- Walk slowly and make frequent stops to observe your surroundings. Like a leaf softly landing on still water, try to send faint ripples in the woods not tidal waves.
- Take notice of the story nature is telling: bird song, animal behavior, weather patterns etc.
- Collect resources as you go. These may not be available at your destination.
- Coals are for cooking, flames are for boiling.
- Listen to your gut. If you get a gnawing feeling something is not right, pay attention and proceed with caution.
Todd Walker is an experienced writer on wilderness survival skills and outdoor self-reliance. I don't agree with all of the 'prepper' stuff that he's into, but Todd's tips on survival in the wild are really excellent. Here's 19 of his useful lessons:
Why We're Running Workshops that Help You Explore the Powerful Wisdom of Your Body
I was listening to comedian and actor, Eddie Izzard, on the radio this morning. He’s just finished 27 marathons in 27 days. (!)
They ask him if he’s taking a rest, or if he’s already planning to start running again.
"You're asking this now?!?" he jokes.
Then after a moment's thought, "I expect I'll be doing half marathons every couple of weeks,” he says. He pauses.
“I need to move... like we did when we were kids...
"At some point as adults, we decided that wasn’t a good idea, but we’re natural animals, and we need to move. We forget that."
He’s right. We are animals. And I know I forget that.
It was a beautiful sunny Sunday in Stanmer Park, Brighton. Perfect for our latest event, A Forager's Feast with Wild Spring Greens, led by Robert Fallon of Wild Nature.
We started by going out to forage for nettles, one of nature's superfoods. On the way to the nettle patch, we tasted Blackthorn flowers, and thistle stalks (remove the spikes first), and were warned about ragweed and hemlock.
Back at our outdoors kitchen, we prepared, and ate:
Pictures from the day below!
Since I was a child, Silver Birch has always been one of my favourite trees.
The wispy branches, and ghostly white bark always draw my attention in the woods.
Something about silver birch makes me feel safe. Perhaps because I can always tell it apart from other trees.
It has uses too.
The white peeling bark is great for lighting fires, and the buds and twigs have tons of medicinal uses:
Today we sit inside the willow dome, instead of our usual spot outside by the fire. I notice I'm feeling uncomfortable.
I like having full view of the plants and the sky, and today, even though it's not totally blocking everything out, I'm feeling hemmed in by the structure.
I say this. It's not universal. "I prefer the womb-like feeling of being in an enclosed space," someone else says.
It's funny because I've been thinking a lot about structure this past week. I'm working on a presentation for work, and have been wrestling with getting all my thoughts and ideas organised into the right framework.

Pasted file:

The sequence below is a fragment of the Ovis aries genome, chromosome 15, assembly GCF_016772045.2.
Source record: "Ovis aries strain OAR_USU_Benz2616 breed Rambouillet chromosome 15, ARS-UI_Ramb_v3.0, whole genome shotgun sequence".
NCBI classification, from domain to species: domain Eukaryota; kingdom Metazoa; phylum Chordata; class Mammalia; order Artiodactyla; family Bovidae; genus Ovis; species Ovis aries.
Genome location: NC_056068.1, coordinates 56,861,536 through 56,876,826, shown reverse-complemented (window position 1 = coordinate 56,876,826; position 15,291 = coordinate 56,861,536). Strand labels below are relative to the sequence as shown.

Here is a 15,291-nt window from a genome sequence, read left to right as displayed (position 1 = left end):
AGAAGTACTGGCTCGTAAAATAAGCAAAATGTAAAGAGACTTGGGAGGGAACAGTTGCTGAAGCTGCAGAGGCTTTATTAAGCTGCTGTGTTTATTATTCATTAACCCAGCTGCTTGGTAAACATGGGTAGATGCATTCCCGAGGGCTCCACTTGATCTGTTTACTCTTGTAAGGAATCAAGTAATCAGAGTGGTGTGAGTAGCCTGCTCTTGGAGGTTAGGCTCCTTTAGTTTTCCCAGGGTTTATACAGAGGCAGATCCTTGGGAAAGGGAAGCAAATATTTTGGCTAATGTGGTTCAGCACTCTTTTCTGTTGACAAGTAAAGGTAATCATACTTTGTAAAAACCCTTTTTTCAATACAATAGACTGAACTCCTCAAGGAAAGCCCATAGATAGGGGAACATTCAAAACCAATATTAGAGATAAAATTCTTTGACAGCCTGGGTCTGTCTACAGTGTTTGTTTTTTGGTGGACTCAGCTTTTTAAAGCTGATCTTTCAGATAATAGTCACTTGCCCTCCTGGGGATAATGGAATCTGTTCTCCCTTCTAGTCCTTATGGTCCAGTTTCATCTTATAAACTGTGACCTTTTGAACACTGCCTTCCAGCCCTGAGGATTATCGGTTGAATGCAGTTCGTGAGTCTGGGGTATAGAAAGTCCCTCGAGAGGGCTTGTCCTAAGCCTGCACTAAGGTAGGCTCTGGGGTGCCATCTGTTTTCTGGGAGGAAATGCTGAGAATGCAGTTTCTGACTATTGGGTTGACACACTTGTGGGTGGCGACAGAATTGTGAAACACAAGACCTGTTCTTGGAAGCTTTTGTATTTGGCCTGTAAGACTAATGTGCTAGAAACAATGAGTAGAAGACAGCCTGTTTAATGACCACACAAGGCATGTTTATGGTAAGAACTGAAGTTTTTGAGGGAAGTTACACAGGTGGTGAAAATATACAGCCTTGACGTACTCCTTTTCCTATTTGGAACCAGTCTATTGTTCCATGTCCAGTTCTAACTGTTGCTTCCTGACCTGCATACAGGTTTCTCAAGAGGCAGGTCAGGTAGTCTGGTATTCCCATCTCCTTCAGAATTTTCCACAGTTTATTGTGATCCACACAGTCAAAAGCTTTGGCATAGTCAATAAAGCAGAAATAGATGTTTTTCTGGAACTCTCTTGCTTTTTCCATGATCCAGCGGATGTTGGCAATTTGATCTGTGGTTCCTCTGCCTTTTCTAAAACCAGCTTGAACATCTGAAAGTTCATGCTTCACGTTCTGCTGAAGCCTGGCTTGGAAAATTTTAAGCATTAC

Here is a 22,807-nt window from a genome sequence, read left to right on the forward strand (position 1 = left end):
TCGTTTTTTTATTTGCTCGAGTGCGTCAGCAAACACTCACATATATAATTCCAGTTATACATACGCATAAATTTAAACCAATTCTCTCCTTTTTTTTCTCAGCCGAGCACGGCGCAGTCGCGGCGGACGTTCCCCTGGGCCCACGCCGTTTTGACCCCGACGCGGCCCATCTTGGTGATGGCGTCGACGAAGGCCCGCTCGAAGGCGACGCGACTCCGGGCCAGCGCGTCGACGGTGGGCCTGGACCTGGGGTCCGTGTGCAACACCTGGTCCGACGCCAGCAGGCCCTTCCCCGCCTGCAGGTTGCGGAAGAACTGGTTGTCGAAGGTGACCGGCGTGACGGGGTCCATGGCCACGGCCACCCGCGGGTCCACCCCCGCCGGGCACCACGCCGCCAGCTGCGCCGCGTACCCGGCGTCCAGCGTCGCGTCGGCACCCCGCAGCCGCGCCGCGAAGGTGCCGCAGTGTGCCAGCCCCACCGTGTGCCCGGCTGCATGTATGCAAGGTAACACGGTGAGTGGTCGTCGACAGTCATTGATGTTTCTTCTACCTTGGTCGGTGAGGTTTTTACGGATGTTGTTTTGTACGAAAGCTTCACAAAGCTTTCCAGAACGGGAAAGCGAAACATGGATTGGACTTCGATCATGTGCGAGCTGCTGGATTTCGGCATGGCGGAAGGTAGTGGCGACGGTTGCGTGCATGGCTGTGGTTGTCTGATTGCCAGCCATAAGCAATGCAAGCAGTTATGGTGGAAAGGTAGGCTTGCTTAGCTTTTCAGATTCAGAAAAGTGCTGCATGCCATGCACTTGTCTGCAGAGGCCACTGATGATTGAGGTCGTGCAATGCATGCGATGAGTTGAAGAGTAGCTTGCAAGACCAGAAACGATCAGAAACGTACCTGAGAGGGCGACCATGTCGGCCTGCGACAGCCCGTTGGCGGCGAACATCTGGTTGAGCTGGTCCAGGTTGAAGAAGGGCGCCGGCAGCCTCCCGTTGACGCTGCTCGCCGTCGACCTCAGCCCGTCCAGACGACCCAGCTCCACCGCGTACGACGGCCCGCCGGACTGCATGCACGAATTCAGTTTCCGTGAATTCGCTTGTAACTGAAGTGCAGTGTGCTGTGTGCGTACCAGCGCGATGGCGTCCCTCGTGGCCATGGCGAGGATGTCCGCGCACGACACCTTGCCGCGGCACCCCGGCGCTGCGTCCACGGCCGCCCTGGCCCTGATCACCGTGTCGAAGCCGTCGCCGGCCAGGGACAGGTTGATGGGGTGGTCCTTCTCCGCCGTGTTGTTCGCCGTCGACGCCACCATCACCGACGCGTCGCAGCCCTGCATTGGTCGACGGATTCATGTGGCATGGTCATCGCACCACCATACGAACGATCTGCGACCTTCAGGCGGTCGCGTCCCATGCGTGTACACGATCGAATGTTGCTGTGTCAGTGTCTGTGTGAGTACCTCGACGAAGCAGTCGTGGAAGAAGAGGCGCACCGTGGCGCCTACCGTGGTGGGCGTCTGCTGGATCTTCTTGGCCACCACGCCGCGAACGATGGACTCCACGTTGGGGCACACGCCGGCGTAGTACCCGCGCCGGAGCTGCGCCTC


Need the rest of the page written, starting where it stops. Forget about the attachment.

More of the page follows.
Martin says it's a question I should keep in mind for today's session. And he begins, explaining the Four Directions, as understood by the School of Lost Borders.
West, where he's sitting, is about adolescence and struggle. North is about adulthood and responsibility, East about spirituality, death and rebirth, and the South about childhood and playfulness.
We spend a quiet moment tuning into ourselves and then each go off in the direction that we feel drawn, paying attention to what happens.
Despite a thought to go west, a place of struggle, I feel drawn to the south. Playfulness. It's a direction I haven't walked in from here before, perhaps because there's a hedge in the way, and it has felt closed off to me.
I cross the threshold of the space, and start off east, turning south when I hit a track.
I'm calm, and content to just follow whatever happens.
Behind the hedge, south from where I started, is a field I feel drawn to get into. But I can't. It's surrounded by fences, with no gate. Behind it, further south, is another field where horses are grazing. It looks nice, and I decide I'm going to find a way in.
I continue south, down the track, and turn off west into a small thicket, thinking I might find a way into the field behind.
I look down. There's a beautiful grey, black and white feather at my feet. Wood pigeon. I smile, "I must be on the right path," I think, and pick it up. The thicket is overgrown and dark, and I claw my way through the undergrowth, following a faint trail made by an animal or child... my coat rips on a thorn. It all feels playful, and also strangely symbolic, like a descent described in mythic stories.
Nigel Berman is the founder of School of the Wild.